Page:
And it’s not just vision that makes us reason the way we do. It’s also language. “Our ability to bridge between from our perceptual systems, including vision, to language is crucial to our intelligence: that we can talk about the things that we perceive and imagine scenes when we talk,” says Roger Levy, a cognitive scientist at MIT. “I can tell you about a silver dusted porcupine that’s living five miles underwater, on the ocean floor near a coral reef. That definitely doesn’t exist in the world, it’s absurd. But you probably have a very rich picture in your mind of what that’s like right now — because you can go from perception to mental representations to language and back.” We should be able to recreate all of this in a machine, he adds, and also include all the other sensory modalities that connect to language.

There are multiple groups looking into the language

side of machine intelligence, among them another team at IBM. Led by Alexander Gray, VP of IBM AI Science based in the company’s Yorktown lab near New York, the researchers are relying on recent advances in statistical AI for natural language processing. “Classical AI is not cool anymore; deep learning is cool. So we’re definitely in a minority — or you can look at it as we’re ahead of the game,” laughs Gray. “We think we’re ahead of the game.”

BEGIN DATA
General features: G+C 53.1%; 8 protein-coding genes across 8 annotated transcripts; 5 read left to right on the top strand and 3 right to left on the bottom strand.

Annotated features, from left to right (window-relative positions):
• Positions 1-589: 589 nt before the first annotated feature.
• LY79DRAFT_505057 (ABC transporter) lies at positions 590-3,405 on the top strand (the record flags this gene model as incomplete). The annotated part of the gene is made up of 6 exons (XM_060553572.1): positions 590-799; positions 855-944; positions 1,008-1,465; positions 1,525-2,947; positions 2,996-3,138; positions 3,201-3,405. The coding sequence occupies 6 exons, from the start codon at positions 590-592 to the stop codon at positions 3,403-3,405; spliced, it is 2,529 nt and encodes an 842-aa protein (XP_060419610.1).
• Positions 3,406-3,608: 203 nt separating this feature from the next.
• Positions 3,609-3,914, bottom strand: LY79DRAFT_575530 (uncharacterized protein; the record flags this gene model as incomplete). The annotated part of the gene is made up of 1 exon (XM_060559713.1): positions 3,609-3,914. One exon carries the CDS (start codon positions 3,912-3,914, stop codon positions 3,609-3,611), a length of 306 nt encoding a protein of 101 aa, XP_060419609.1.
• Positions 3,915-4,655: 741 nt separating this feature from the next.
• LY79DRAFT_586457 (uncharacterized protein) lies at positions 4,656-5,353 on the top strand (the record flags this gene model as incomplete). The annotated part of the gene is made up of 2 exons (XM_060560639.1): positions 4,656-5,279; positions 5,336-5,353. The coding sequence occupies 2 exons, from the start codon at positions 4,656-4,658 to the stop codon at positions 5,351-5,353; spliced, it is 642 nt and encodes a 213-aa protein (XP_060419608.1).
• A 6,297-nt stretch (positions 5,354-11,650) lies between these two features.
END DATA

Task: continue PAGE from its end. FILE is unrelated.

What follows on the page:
His aim is to gradually move from pure black box neural net models to models that can be understood as logic-like knowledge — but not necessarily the knowledge elicited from humans. “You can’t rely on a bunch of humans to write down all the knowledge in the world,” says Gray. “Instead, we’re going to learn that knowledge, to acquire it automatically from text.”

For the past few years, Gray and his team have been using so-called semantic parsing, translating a natural language sentence into a logic-like sentence — mapping the words to explicit symbolic concepts. “Take the phrase ‘Mary had a little lamb’ — we will identify the word Mary, and map it to the concept of a person within a knowledge graph, allowing the use of other rich information, such as the fact that a person is a kind of mammal, which is a kind of living thing, and so on. This allows us to apply common sense knowledge that the machine can use to perform more general tasks,” says Gray.

Another part of the research program will automatically acquire that knowledge. “The advantage of using a model which has a logic-like form is that you can then perform reasoning to get the answer to more sophisticated questions,” says Gray. “This is a possible path to true natural language understanding.”